We were only in Chiang Mai for two nights (though arrived very early the first day, and late on the last day so had close to fours days there). We had planned to stay a bit longer, but changed our itinerary after we were told my wife – travelling on a Mexican passport – could only stay in Thailand for 15 say (see earlier post about visa-on-arrival hassles) and partly because some dodgy hotel on Booking.com cancelled one of our bookings after they realised it was Songkran and they could get much more money from tourists for the time – watch out for dodgy hotels on Booking.com, seems like the company does nothing to prevent fictions ratings and you soon discover that some of the worst places have a bunch of 10 star ratings from fake visitors from Russia, Sierra Leon, Greenland and Antartica (the last few I’m being facetious). I suggest just checking the worst ratings of a highly rated place. If there’s a bunch of 1s and people like why the hell do they have a 9 star rating, it’s because they’re fake. Usually a pretty good one still has a few bad rating of 3s, 5s, but not heaps and usually for trivia things. The 1 ratings are usually big warning signs! As is tonnes of 10 ratings! We also met a young French traveller on a day trip to Ayutthaya, near Bangkok, who really loved Chiang Rai so we decided to extend our time there a little.

I couldn’t tell you much more about Chiang Mai from Songkran as that absolutely dominated everything and it was impossible to see the ‘normal’ everyday life in Chiang Mai, due to the water wars. But on your first morning we went to a great French Cafe – the Chouquette bakery and cafe – which had fantastic coffee with almond milk and baguettes as good, or better as you get in Paris. But then when we went back the next day they had a sign saying it was closed for a week for Songkran.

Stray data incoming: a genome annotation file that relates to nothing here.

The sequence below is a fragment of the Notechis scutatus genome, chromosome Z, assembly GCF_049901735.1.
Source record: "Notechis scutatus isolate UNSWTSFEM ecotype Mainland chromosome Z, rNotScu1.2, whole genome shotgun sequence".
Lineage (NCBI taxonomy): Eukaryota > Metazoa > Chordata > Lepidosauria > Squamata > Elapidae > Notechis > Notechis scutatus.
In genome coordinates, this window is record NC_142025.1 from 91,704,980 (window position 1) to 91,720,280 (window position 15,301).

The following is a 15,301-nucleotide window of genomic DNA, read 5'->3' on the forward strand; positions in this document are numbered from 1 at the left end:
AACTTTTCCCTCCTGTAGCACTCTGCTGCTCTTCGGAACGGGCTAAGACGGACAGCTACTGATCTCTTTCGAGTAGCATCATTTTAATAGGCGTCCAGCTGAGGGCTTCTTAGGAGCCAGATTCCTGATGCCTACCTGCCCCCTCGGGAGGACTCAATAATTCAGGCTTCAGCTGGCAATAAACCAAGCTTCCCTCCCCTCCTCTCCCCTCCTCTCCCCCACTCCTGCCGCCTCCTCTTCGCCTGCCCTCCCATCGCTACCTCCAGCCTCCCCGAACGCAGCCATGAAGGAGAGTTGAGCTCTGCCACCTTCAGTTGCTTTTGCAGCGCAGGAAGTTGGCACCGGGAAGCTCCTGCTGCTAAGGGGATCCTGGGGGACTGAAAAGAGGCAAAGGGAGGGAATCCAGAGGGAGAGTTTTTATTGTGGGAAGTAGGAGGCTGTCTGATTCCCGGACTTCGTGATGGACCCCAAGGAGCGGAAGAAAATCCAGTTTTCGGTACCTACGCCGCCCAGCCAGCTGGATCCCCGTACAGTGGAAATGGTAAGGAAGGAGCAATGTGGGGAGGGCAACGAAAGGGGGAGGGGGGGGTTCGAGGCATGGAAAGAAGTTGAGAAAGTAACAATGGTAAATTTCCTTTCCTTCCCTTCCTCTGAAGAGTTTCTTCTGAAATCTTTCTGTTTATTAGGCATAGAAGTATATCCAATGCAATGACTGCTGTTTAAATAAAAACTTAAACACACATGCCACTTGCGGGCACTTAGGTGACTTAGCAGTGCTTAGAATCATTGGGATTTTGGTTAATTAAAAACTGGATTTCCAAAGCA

As with the Songkran wars taking over our sightseeing in Chiang Mai, as the Syrian guy said, ‘If only the world fought with water rather than bombs, it would be a much better place’. And for two days at least we could still walk around and find great street food, even though we were always saturated. I stopped every afternoon for a few puffs of my joints from Bangkok (again Legal!) just away the water fights. It was nice to chill in that way, but it did also make me a little tired. Mexican weed is better – but generally not legal in most states there, oh, the irony of that. it beggars belief!

I certainly can’t disagree with the Syrian guy though, better to be shot and bombarded with water while being stoned than have the real thing make you leave your country for a better life elsewhere. Good luck to the guy, so greta he was still able to be resilient after all his experiences.

P.s. some of the hazy imagery here is not just due to the fact I still use an iPhone 8 or something like that, it’s also because you have to protect your phone with waterproof casing, which is sold everywhere and if you don’t want your phone destroyed buy it!.

And Happy Songkran to all!

Songkran Chiang Mai Thailand April 2023